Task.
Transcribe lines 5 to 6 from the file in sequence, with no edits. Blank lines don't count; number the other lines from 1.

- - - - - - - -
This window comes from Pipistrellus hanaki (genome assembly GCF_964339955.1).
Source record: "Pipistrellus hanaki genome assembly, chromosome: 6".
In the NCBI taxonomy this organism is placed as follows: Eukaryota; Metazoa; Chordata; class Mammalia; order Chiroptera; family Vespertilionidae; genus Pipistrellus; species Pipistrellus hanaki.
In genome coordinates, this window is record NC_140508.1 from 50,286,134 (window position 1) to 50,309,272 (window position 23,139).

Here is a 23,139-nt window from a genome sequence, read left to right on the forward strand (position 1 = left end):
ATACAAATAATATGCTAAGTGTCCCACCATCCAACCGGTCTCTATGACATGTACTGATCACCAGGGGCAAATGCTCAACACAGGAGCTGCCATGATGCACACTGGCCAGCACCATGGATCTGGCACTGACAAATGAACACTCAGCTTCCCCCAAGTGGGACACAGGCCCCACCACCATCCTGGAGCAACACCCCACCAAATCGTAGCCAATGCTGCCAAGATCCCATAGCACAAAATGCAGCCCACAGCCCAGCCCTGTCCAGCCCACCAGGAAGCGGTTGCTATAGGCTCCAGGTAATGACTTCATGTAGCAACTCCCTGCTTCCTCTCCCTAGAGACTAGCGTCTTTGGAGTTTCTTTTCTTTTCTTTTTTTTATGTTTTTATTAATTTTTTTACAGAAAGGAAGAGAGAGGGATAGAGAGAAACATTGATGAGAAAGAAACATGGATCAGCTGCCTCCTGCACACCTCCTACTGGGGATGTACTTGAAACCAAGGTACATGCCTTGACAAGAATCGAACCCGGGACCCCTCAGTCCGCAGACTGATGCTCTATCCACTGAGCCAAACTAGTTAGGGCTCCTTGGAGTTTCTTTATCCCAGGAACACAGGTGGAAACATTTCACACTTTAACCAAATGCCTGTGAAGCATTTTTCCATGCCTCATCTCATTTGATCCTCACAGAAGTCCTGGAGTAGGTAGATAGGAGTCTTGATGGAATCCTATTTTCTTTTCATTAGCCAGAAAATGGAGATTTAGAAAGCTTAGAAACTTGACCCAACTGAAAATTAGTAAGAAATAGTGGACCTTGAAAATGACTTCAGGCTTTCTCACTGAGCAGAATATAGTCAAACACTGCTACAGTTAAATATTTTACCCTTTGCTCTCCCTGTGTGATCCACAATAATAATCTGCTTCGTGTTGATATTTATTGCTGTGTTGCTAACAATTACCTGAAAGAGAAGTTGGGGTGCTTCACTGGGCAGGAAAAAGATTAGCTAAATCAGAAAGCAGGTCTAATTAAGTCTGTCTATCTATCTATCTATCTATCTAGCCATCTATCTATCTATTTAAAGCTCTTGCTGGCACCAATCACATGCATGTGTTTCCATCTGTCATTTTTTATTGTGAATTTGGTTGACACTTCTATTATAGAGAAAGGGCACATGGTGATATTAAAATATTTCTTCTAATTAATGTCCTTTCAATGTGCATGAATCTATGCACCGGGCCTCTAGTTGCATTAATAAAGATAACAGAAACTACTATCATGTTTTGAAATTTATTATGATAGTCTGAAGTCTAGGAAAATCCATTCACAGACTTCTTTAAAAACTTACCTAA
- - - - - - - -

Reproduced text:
Here is a 23,139-nt window from a genome sequence, read left to right on the forward strand (position 1 = left end):
ATACAAATAATATGCTAAGTGTCCCACCATCCAACCGGTCTCTATGACATGTACTGATCACCAGGGGCAAATGCTCAACACAGGAGCTGCCATGATGCACACTGGCCAGCACCATGGATCTGGCACTGACAAATGAACACTCAGCTTCCCCCAAGTGGGACACAGGCCCCACCACCATCCTGGAGCAACACCCCACCAAATCGTAGCCAATGCTGCCAAGATCCCATAGCACAAAATGCAGCCCACAGCCCAGCCCTGTCCAGCCCACCAGGAAGCGGTTGCTATAGGCTCCAGGTAATGACTTCATGTAGCAACTCCCTGCTTCCTCTCCCTAGAGACTAGCGTCTTTGGAGTTTCTTTTCTTTTCTTTTTTTTATGTTTTTATTAATTTTTTTACAGAAAGGAAGAGAGAGGGATAGAGAGAAACATTGATGAGAAAGAAACATGGATCAGCTGCCTCCTGCACACCTCCTACTGGGGATGTACTTGAAACCAAGGTACATGCCTTGACAAGAATCGAACCCGGGACCCCTCAGTCCGCAGACTGATGCTCTATCCACTGAGCCAAACTAGTTAGGGCTCCTTGGAGTTTCTTTATCCCAGGAACACAGGTGGAAACATTTCACACTTTAACCAAATGCCTGTGAAGCATTTTTCCATGCCTCATCTCATTTGATCCTCACAGAAGTCCTGGAGTAGGTAGATAGGAGTCTTGATGGAATCCTATTTTCTTTTCATTAGCCAGAAAATGGAGATTTAGAAAGCTTAGAAACTTGACCCAACTGAAAATTAGTAAGAAATAGTGGACCTTGAAAATGACTTCAGGCTTTCTCACTGAGCAGAATATAGTCAAACACTGCTACAGTTAAATATTTTACCCTTTGCTCTCCCTGTGTGATCCACAATAATAATCTGCTTCGTGTTGATATTTATTGCTGTGTTGCTAACAATTACCTGAAAGAGAAGTTGGGGTGCTTCACTGGGCAGGAAAAAGATTAGCTAAATCAGAAAGCAGGTCTAATTAAGTCTGTCTATCTATCTATCTATCTATCTAGCCATCTATCTATCTATTTAAAGCTCTTGCTGGCACCAATCACATGCATGTGTTTCCATCTGTCATTTTTTATTGTGAATTTGGTTGACACTTCTATTATAGAGAAAGGGCACATGGTGATATTAAAATATTTCTTCTAATTAATGTCCTTTCAATGTGCATGAATCTATGCACCGGGCCTCTAGTTGCATTAATAAAGATAACAGAAACTACTATCATGTTTTGAAATTTATTATGATAGTCTGAAGTCTAGGAAAATCCATTCACAGACTTCTTTAAAAACTTACCTAA